Get the max rpm in a period of time

Be able to see the max RPM in my app in a give period of time. Example: in the last week what was the max RPM we had?
We are in the process of setting some rate limits in our API and we want to know our ceiling.

We have this query:

SELECT rate(count(*), 1 minute) AS 'Requests per minute' FROM Transaction WHERE appName = 'app name' TIMESERIES 1 minute SINCE 1 week ago EXTRAPOLATE

The problem with the query above is that the graph can only show up to 366 buckets. So we can change that query to:

SELECT rate(count(*), 1 minute) AS 'Requests per minute' FROM Transaction WHERE appName = 'app name' TIMESERIES max SINCE 1 week ago EXTRAPOLATE

But then we actually lose data and we miss all the peaks leaving us with just averages.

Any suggestion how can we detect top RPM in a week? we don’t need a chart, it can be a number or a table ?


Hi, @guillermo4: If this is something you only need to do once, you might try using the REST API to get the metric timeslice data for your application. The HttpDispatcher\calls_per_minute metric should tell you how many calls per minute your application has received; you can adjust the time window for each call to ensure that you receive per-minute values.

Import the results into a spreadsheet to find the maximum value.


It would be nice to have nested function query support. Then the query could be:

SELECT MAX(rate(count(*), 1 minute)) AS 'Requests per minute' FROM Transaction WHERE appName = 'app name' SINCE 1 week ago

This would then output the highest requests per minute for the last week.

@guillermo4 - Add your vote to the feature request below :wink:


Thanks @philweber This will give us the top rpm in a given time but what we need is more aligned to what @stefan_garnham is saying because we want to further improve the query to group by clients.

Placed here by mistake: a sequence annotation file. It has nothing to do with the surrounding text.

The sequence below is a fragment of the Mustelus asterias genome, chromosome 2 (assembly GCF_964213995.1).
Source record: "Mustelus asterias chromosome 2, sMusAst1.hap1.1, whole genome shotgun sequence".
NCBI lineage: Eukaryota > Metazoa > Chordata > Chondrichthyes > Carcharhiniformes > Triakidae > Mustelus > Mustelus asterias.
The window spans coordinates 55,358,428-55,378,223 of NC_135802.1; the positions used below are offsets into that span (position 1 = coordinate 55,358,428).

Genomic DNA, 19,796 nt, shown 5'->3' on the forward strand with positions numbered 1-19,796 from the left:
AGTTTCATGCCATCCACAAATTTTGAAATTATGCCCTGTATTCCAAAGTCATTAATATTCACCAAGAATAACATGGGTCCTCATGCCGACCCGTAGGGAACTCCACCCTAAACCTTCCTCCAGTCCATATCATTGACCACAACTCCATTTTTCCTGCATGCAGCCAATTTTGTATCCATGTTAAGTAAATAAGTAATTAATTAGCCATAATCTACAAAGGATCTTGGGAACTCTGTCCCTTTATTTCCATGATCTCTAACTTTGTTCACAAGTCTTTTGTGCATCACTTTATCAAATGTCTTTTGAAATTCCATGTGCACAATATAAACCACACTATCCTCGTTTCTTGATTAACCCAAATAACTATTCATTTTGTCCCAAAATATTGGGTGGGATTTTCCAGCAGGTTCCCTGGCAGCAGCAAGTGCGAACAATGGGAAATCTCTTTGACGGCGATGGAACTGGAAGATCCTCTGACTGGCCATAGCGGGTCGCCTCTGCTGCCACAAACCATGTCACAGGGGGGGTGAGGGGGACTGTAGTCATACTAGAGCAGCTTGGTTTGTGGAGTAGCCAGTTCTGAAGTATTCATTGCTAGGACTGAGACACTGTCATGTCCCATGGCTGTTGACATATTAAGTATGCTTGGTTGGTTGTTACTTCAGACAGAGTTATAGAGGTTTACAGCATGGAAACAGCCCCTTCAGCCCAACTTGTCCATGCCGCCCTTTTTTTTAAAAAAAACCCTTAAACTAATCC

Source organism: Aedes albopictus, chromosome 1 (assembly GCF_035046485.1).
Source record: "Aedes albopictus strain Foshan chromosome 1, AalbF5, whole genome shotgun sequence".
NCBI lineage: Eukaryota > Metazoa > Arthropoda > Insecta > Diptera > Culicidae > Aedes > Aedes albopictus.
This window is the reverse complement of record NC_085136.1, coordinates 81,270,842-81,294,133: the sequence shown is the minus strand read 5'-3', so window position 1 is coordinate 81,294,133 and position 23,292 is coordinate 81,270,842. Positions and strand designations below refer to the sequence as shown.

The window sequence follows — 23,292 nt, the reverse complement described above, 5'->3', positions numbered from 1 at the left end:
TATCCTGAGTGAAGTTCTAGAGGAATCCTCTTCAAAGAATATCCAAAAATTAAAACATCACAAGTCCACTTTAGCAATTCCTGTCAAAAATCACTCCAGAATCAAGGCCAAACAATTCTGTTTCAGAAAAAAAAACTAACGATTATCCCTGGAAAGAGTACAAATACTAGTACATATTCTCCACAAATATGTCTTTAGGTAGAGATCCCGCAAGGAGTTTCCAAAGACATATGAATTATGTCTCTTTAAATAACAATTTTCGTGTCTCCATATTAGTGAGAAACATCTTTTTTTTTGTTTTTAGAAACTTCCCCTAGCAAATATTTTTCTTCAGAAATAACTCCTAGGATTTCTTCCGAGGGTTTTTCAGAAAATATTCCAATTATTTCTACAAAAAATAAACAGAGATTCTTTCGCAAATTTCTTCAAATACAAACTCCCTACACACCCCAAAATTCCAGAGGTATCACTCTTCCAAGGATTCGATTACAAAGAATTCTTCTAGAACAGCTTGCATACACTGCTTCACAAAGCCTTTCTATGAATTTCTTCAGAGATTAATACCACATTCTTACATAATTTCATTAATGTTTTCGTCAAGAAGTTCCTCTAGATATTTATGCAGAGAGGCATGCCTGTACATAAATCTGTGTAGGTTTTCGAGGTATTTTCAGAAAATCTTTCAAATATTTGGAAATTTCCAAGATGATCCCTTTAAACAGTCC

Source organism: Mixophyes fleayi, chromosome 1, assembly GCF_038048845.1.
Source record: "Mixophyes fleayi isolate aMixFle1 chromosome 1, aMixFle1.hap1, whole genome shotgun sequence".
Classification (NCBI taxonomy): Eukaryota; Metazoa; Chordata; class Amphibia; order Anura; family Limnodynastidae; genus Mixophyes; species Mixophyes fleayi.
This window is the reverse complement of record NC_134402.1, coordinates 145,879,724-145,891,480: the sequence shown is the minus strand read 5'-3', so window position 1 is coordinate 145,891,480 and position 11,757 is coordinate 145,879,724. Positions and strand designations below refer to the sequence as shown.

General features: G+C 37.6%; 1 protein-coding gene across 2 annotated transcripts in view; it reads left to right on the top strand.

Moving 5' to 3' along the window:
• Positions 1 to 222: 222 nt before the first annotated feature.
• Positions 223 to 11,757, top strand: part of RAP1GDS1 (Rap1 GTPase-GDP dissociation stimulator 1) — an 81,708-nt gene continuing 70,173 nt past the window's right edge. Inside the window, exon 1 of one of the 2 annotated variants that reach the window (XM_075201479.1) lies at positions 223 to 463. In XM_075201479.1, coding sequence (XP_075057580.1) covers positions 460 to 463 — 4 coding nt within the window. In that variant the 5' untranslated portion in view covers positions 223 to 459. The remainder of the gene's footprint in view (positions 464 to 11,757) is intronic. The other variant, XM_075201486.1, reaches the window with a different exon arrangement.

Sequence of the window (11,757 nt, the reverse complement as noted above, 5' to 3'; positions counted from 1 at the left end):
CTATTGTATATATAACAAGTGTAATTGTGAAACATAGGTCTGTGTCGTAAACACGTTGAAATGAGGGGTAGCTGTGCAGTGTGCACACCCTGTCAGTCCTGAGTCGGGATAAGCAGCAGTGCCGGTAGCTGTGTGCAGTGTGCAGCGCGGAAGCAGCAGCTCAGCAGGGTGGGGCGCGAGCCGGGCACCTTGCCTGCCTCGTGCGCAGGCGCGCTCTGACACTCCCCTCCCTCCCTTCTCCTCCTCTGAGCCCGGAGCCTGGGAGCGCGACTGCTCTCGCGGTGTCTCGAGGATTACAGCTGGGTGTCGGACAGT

To define our API rate limit, we can’t just look at the max RPM in a given period because that is aggregating all customers. What we want is RPM group by customers and from there get the max(RPM) so we can then determine what is “normal” and what is not.

Hope this makes sense

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Hi, Guillermo. Yes, I understand your use case. Unfortunately, as @stefan_garnham pointed out, it is not possible out of the box because NRQL does not support nested functions.

The workaround is to periodically query the data you want to analyze, such as:

SELECT rate(count(*), 1 minute ) 
FROM Transaction 
WHERE appName = 'App Name' 
FACET customer 

Take the result of that query and insert it into Insights as custom events. Then you can query those custom events to get the Max() value per customer.

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Thanks @philweber Is this something that can be automated within NR or we need to create a script to pull the results from the query and insert them into Insights? I am not 100% familiar with this step so any material that can point me in the right direction would be great.

You would have to create a script to execute the queries and insert the custom events. There is a nice overview of the process in this post:


team ,
i tried below query to get highest rpm

SELECT MAX(rate(count(*), 1 minute)) AS ‘Requests per minute’ FROM Transaction WHERE appId = SINCE 1 week ago

but i am getting this error message